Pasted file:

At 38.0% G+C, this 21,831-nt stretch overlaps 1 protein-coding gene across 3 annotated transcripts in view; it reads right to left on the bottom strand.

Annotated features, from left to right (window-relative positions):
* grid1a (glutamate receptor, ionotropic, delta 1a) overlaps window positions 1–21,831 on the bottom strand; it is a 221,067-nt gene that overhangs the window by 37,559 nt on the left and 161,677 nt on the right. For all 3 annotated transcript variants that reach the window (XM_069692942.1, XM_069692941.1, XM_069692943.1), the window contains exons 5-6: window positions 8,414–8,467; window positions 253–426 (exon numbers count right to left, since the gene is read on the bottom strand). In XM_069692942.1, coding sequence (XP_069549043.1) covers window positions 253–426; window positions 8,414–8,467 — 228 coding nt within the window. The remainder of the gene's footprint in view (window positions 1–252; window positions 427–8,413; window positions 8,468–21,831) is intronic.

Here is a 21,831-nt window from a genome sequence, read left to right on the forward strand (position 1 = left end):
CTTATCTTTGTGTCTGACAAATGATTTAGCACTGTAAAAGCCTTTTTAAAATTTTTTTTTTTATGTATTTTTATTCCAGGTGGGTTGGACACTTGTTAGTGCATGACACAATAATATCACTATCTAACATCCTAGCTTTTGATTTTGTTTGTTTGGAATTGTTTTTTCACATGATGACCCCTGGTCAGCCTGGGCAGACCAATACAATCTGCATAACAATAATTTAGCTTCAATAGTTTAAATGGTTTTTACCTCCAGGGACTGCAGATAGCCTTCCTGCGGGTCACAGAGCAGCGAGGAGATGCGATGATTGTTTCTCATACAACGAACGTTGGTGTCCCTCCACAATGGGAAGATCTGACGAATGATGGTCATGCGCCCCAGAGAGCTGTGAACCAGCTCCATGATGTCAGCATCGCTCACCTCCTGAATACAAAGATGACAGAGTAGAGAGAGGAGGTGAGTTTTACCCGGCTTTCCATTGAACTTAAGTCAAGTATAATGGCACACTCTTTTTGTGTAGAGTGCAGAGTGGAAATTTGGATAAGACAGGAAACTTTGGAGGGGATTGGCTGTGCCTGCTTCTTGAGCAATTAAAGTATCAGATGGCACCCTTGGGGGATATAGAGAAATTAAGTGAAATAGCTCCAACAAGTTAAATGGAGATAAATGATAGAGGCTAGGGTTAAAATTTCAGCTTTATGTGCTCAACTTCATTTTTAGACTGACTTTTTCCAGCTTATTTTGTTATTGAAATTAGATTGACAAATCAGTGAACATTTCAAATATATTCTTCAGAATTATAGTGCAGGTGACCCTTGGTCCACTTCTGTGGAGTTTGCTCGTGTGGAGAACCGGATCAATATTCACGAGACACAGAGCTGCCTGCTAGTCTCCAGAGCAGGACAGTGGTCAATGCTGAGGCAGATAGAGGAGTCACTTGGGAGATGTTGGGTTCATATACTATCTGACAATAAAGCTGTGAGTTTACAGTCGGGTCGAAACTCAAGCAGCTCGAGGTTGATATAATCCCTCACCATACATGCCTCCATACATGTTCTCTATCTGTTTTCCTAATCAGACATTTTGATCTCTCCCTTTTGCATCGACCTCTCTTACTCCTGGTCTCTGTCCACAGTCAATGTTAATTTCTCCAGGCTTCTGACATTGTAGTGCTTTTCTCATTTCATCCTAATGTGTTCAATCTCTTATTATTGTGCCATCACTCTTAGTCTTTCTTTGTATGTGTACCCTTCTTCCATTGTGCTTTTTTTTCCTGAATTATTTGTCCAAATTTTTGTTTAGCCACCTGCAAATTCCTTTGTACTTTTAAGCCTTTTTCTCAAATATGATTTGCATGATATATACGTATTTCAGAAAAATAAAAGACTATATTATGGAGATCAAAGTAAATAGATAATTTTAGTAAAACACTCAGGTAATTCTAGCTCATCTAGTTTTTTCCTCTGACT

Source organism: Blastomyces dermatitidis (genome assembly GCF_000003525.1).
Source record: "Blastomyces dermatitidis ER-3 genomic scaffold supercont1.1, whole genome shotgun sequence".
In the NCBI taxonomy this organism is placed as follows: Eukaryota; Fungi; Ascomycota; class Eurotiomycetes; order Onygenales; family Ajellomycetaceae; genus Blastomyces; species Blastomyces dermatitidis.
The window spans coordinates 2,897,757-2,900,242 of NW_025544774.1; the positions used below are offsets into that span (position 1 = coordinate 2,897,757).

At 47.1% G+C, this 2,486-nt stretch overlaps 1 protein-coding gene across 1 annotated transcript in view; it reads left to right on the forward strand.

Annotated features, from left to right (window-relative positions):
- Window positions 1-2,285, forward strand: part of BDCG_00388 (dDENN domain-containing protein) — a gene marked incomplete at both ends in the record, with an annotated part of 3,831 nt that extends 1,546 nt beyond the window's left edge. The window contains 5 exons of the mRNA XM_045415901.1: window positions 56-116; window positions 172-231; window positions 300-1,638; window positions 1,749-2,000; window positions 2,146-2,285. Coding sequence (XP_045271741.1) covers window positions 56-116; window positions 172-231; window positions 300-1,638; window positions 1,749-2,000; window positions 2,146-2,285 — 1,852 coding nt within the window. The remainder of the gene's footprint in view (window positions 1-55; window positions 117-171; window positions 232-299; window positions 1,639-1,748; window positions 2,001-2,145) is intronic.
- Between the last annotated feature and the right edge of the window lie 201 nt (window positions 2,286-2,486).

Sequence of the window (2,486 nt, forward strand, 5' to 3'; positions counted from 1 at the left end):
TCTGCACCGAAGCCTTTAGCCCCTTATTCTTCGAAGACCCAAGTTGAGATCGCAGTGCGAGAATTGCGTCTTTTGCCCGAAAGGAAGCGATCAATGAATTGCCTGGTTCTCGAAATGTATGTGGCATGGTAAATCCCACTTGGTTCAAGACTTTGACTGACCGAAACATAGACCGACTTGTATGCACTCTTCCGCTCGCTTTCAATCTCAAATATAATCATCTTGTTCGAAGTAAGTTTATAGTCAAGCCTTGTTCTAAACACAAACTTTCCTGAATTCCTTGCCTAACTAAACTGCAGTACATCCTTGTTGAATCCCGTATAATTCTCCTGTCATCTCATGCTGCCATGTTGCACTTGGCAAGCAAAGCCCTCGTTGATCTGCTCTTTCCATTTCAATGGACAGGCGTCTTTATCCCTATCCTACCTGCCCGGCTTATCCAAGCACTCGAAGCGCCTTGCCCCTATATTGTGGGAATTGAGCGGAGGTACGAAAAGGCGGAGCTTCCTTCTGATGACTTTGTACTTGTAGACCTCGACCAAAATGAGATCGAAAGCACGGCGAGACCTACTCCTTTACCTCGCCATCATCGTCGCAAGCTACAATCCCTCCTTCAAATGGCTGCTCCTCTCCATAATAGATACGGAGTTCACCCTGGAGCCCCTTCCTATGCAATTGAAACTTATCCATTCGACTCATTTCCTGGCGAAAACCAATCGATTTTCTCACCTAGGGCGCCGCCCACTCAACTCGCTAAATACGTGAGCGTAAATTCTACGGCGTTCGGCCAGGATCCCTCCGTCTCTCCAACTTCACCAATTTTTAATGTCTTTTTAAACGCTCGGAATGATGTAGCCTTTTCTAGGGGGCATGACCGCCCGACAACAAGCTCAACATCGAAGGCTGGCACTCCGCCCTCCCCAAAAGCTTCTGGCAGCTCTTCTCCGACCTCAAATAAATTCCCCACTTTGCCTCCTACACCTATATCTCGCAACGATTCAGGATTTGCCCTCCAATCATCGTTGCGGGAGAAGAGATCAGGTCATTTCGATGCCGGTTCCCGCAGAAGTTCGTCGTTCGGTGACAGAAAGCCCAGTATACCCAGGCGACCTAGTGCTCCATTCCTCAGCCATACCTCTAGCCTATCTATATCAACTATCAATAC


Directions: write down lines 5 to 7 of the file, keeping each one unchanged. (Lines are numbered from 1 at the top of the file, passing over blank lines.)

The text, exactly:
CTTATCTTTGTGTCTGACAAATGATTTAGCACTGTAAAAGCCTTTTTAAAATTTTTTTTTTTATGTATTTTTATTCCAGGTGGGTTGGACACTTGTTAGTGCATGACACAATAATATCACTATCTAACATCCTAGCTTTTGATTTTGTTTGTTTGGAATTGTTTTTTCACATGATGACCCCTGGTCAGCCTGGGCAGACCAATACAATCTGCATAACAATAATTTAGCTTCAATAGTTTAAATGGTTTTTACCTCCAGGGACTGCAGATAGCCTTCCTGCGGGTCACAGAGCAGCGAGGAGATGCGATGATTGTTTCTCATACAACGAACGTTGGTGTCCCTCCACAATGGGAAGATCTGACGAATGATGGTCATGCGCCCCAGAGAGCTGTGAACCAGCTCCATGATGTCAGCATCGCTCACCTCCTGAATACAAAGATGACAGAGTAGAGAGAGGAGGTGAGTTTTACCCGGCTTTCCATTGAACTTAAGTCAAGTATAATGGCACACTCTTTTTGTGTAGAGTGCAGAGTGGAAATTTGGATAAGACAGGAAACTTTGGAGGGGATTGGCTGTGCCTGCTTCTTGAGCAATTAAAGTATCAGATGGCACCCTTGGGGGATATAGAGAAATTAAGTGAAATAGCTCCAACAAGTTAAATGGAGATAAATGATAGAGGCTAGGGTTAAAATTTCAGCTTTATGTGCTCAACTTCATTTTTAGACTGACTTTTTCCAGCTTATTTTGTTATTGAAATTAGATTGACAAATCAGTGAACATTTCAAATATATTCTTCAGAATTATAGTGCAGGTGACCCTTGGTCCACTTCTGTGGAGTTTGCTCGTGTGGAGAACCGGATCAATATTCACGAGACACAGAGCTGCCTGCTAGTCTCCAGAGCAGGACAGTGGTCAATGCTGAGGCAGATAGAGGAGTCACTTGGGAGATGTTGGGTTCATATACTATCTGACAATAAAGCTGTGAGTTTACAGTCGGGTCGAAACTCAAGCAGCTCGAGGTTGATATAATCCCTCACCATACATGCCTCCATACATGTTCTCTATCTGTTTTCCTAATCAGACATTTTGATCTCTCCCTTTTGCATCGACCTCTCTTACTCCTGGTCTCTGTCCACAGTCAATGTTAATTTCTCCAGGCTTCTGACATTGTAGTGCTTTTCTCATTTCATCCTAATGTGTTCAATCTCTTATTATTGTGCCATCACTCTTAGTCTTTCTTTGTATGTGTACCCTTCTTCCATTGTGCTTTTTTTTCCTGAATTATTTGTCCAAATTTTTGTTTAGCCACCTGCAAATTCCTTTGTACTTTTAAGCCTTTTTCTCAAATATGATTTGCATGATATATACGTATTTCAGAAAAATAAAAGACTATATTATGGAGATCAAAGTAAATAGATAATTTTAGTAAAACACTCAGGTAATTCTAGCTCATCTAGTTTTTTCCTCTGACT

Source organism: Blastomyces dermatitidis (genome assembly GCF_000003525.1).
Source record: "Blastomyces dermatitidis ER-3 genomic scaffold supercont1.1, whole genome shotgun sequence".